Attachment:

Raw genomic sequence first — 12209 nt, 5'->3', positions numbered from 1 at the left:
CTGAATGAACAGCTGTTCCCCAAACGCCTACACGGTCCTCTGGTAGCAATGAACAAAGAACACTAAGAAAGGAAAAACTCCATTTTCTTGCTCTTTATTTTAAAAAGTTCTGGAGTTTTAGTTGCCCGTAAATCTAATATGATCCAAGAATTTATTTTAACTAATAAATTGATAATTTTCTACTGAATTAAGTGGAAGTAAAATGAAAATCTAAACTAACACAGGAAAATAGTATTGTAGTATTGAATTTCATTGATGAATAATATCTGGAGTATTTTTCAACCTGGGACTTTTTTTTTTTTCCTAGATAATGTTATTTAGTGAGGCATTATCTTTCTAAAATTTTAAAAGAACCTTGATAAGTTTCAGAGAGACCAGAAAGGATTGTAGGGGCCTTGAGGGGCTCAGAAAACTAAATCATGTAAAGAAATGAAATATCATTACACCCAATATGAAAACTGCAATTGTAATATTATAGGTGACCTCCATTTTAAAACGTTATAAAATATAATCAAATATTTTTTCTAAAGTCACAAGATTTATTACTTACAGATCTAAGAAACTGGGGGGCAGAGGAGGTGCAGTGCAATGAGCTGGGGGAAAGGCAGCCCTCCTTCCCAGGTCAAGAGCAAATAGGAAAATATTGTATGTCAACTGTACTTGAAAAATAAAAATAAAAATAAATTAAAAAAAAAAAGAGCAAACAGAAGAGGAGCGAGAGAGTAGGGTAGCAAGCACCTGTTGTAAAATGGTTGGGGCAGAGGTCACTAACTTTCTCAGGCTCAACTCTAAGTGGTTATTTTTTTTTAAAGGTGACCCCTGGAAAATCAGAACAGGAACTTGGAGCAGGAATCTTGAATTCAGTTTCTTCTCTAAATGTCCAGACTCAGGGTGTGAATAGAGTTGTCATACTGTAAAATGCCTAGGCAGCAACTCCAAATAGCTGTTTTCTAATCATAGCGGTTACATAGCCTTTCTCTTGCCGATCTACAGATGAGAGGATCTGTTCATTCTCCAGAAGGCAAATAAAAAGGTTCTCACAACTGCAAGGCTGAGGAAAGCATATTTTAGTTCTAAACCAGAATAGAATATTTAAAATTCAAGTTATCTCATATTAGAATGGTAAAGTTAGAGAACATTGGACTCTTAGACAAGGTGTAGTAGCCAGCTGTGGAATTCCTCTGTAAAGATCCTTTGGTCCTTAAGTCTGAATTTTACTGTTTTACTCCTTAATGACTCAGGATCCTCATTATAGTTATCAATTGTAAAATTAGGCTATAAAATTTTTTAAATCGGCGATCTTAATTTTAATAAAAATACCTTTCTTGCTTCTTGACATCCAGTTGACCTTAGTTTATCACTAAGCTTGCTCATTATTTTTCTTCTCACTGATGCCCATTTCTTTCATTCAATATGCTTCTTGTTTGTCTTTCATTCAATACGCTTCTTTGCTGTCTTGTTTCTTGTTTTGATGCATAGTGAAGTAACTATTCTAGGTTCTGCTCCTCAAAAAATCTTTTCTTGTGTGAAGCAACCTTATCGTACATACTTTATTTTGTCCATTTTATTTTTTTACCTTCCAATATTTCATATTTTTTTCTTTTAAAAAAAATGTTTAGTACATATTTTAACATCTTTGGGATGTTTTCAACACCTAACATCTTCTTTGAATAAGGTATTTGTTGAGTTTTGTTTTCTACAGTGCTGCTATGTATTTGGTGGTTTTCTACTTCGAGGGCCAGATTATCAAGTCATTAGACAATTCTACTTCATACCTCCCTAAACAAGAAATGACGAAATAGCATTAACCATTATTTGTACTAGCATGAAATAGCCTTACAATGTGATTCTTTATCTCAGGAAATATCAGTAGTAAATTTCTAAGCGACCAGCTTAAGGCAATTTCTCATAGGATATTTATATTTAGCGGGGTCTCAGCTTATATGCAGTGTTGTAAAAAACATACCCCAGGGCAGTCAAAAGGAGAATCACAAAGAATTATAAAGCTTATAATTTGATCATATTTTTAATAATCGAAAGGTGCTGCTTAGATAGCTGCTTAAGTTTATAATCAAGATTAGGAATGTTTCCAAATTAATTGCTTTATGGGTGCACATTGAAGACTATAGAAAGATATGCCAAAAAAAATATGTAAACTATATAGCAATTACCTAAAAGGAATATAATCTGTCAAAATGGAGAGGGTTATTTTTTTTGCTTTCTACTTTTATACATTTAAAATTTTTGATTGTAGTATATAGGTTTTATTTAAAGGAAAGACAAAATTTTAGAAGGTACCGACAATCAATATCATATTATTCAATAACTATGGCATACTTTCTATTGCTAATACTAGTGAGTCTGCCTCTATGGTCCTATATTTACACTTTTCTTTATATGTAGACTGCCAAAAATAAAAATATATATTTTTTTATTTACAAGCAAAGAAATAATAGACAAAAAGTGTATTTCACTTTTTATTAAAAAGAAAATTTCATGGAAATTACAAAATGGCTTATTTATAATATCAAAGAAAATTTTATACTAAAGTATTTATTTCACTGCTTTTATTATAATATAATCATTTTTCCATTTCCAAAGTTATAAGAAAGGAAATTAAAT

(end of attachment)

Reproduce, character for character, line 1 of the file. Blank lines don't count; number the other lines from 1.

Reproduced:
Raw genomic sequence first — 12209 nt, 5'->3', positions numbered from 1 at the left: